-Jessica Lange here earns her 4th nomination and 3rd win. She is the first, and only actress to date, to win back-to-back Best Actress prizes, and one of two to have a win in both lead and supporting categories, along with Melanie Griffith.

-Not only does a woman win Best Director here long before the Oscars, but Taymor also does so against a fellow female nominee (Leder).

-The 11 nominations for Titus was a record.

– The 10 nominations for Pay it Forward is likely the most for a film not nominated for Best Picture.

The Bernardo Academy of Movies

Best Picture

Titus (1999, Fox Searchlight)

The Patriot
The Red Violin
Titus
Ma Vie en Rose
Cradle Will Rock

Best Actress

Titus (1999, Fox Searchlight)

Julia Roberts Erin Brockovich
Susan Sarandon Anywhere But Here
Jessica Lange Titus
Helen Hunt Pay It Forward
Drew Barrymore Charlie’s Angels

Best Actor

Pay It Forward (2000, Warner Bros.)

Georges DuFresne Ma Vie en Rose
Mel Gibson The Patriot
Anthony Hopkins Titus
Kevin Spacey Pay it Forward
Jamie Bell Billy Elliot

Best Supporting Actress

Titus (1999, Fox Searchlight)

Laura Fraser Titus
Kate Hudson Almost Famous
Julie Walters Billy Elliot
Cameron Diaz Charlie’s Angels
Kathleen Turner The Virgin Suicides

Best Supporting Actor

Jean-Luc Bideau The Red Violin
Osheen Jones Titus
Haley Joel Osment Pay It Forward
Bill Murray Charlie’s Angels
Stuart Wells Billy Elliot

Best Director

JULIE TAYMOR PRESENTS BOOK OF HER FILM 'TITUS'

Julie Taymor Titus
Mimi Leder Pay it Forward
Stephen Daldry Billy Elliot
Tim Robbins Cradle Will Rock
Francois Girard The Red Violin

Best Original Screenplay

Bowfinger (1999, Universal)

Steve Martin Bowfinger
Tim Robbins Cradle Will Rock
Robert Rodat The Patriot
James Toback Black and White
Lee Hall Billy Elliot

Best Adapted Screenplay

JULIE TAYMOR PRESENTS BOOK OF HER FILM 'TITUS'

Julie Taymor, William Shakespeare Titus
Leslie Dixon, Catherine Ryan Hyde Pay It Forward
Scott Spencer and Robert Dillon Waking the Dead
Tim Sandlin Skipped Parts
John Hodge and Eric Garland The Beach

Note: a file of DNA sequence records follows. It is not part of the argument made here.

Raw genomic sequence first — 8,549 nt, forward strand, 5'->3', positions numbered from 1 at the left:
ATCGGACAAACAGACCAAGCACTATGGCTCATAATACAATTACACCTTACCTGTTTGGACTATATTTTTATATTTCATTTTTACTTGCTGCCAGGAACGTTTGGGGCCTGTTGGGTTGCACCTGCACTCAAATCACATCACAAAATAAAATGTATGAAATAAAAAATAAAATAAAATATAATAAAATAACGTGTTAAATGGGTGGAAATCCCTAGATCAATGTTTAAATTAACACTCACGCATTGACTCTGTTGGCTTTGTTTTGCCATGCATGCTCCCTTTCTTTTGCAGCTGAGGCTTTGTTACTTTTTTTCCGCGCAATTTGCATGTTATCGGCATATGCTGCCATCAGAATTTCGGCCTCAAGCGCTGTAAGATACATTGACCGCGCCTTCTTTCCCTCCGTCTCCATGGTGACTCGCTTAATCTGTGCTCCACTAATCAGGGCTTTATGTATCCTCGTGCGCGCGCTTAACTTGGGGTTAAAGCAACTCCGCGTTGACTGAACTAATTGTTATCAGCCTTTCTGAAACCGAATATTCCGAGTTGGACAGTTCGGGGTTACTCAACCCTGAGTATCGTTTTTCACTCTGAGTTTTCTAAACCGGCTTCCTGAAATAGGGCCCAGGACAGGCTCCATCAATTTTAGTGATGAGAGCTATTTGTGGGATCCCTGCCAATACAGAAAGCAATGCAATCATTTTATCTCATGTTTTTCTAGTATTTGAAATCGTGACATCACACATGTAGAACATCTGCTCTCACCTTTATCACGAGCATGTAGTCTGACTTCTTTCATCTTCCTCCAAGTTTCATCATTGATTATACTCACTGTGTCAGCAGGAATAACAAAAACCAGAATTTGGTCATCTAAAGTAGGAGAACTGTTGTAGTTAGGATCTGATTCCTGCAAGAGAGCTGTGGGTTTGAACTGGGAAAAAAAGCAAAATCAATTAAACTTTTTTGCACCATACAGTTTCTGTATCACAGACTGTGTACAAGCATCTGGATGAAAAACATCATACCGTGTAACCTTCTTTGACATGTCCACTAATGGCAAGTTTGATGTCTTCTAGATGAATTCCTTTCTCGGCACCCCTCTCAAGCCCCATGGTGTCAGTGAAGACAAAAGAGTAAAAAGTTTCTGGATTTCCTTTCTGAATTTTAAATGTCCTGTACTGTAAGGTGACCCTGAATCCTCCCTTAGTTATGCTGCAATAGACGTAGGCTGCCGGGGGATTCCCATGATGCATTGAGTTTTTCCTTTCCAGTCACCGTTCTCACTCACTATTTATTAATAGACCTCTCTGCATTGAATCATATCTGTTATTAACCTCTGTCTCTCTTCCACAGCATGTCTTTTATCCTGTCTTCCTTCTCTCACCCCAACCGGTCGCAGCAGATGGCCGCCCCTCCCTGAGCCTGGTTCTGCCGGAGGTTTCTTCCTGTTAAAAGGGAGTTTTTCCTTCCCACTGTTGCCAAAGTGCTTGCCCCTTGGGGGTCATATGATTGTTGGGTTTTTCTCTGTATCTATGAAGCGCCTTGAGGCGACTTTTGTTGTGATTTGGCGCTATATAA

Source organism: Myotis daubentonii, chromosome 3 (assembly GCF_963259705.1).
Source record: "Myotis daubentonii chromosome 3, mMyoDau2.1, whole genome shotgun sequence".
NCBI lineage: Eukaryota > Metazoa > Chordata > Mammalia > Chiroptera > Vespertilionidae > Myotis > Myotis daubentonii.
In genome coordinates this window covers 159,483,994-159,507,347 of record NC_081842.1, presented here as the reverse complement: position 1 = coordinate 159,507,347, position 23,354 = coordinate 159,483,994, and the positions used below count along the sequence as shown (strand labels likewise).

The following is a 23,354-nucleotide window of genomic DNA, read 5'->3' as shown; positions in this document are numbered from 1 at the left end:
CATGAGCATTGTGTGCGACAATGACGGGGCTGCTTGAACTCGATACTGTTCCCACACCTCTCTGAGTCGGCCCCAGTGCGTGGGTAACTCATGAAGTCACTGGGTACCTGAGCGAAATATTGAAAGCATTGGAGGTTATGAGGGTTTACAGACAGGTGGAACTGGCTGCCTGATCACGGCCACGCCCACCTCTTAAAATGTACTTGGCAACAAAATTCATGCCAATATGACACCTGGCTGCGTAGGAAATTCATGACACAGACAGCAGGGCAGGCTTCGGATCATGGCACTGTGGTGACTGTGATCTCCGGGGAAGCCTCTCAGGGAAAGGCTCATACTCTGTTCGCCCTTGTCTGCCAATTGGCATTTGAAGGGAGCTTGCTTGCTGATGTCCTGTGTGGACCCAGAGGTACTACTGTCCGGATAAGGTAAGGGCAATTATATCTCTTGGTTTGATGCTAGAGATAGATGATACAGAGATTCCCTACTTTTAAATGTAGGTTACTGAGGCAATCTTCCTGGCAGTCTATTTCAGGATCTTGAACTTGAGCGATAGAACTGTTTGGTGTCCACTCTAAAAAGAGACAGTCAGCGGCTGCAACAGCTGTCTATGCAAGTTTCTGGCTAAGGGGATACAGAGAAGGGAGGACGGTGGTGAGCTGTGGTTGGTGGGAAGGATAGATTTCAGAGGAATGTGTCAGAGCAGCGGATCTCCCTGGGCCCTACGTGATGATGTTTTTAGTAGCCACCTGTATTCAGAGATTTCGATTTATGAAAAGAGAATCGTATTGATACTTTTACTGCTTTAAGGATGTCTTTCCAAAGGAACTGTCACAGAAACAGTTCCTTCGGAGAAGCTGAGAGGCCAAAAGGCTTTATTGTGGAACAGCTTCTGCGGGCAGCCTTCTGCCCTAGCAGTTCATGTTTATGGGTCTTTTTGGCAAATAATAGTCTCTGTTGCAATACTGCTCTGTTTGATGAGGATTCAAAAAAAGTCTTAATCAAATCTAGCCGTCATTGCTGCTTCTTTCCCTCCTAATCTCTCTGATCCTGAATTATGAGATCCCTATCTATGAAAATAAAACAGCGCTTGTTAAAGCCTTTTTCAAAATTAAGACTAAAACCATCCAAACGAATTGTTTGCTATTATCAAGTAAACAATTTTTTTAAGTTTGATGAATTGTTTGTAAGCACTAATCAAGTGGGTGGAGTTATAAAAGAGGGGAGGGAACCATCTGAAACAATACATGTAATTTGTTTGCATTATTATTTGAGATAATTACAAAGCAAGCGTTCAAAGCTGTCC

Best Cinematography

Unbreakable (2000, Touchstone Pictures)

Alain Dostie The Red Violin
Luciano Tovoli Titus
Brain Tufano Billy Elliot
Eduardo Serra Unbreakable
Paul Laufer The Cell

Best Visual Effects

The Patriot (2000, Columbia)

The Patriot
The Cell
Hollow Man
Mission to Mars
X-Men

Best Score

Pay it Forward (Warner Bros.)

Pay it Forward (Warner Bros.)

Elliot Goldenthal Titus
Thomas Newman Pay It Forward
John Corigliano The Red Violin
John Williams The Patriot

Best Performance By A Child Actor

Trevor Morgan The Patriot
Osheen Jones Titus
Haley Joel Osment Pay It Forward
Cristoph Koncz The Red Violin
Frankie Muniz My Dog Skip

Special Achievement Awards

The Exorcist (1973, Warner Bros.)

The Exorcist

For its re-releaseshowing the world how classics should be seen.

Billy Elliot (2000, Universal)

Billy Elliot

Stephen Daldry, Stephen Warbeck and Peter Darling for unparalleled musical arrangements and choreography in a new kind of musical.

Most Overrated Film

The Contender (2000, DreamWorks)

The Contender
American Psycho
Frequency
The Talented Mr. Ripley
Meet the Parents

Worst Picture

Stigmata (2000, MGM)

The Talented Mr. Ripley
Stigmata
Next Friday
Mission to Mars
Hollow Man

Best Cast

Pay it Forward (Warner Bros.)

Pay it Forward (Warner Bros.)

Titus
Pay it Forward
Billy Elliot
The Red Violin
The Virgin Suicides

Nominations

Titus 11
Pay it Forward 10
The Red Violin 8
Billy Elliot 6 (wins Special Achievement)
The Patriot 6
Cradle Will Rock 3
Charlie’s Angels 1
Ma Vie en Rose 2
The Virgin Suicides 2
Hollow Man 2
Mission to Mars 2
The Talented Mr. Ripley2
Almost Famous 1
Erin Brockovich 1
Anywhere but Here 1
Bowfinger 1
Black and White 1
Waking the Dead 1
Skipped Parts 1
The Beach 1
Unbreakable 1
The Cell 1
My Dog Skip 1
The Contender 1
American Psycho 1
Meet the Parents 1
Next Friday 1
Stigmata 1
Frequency 1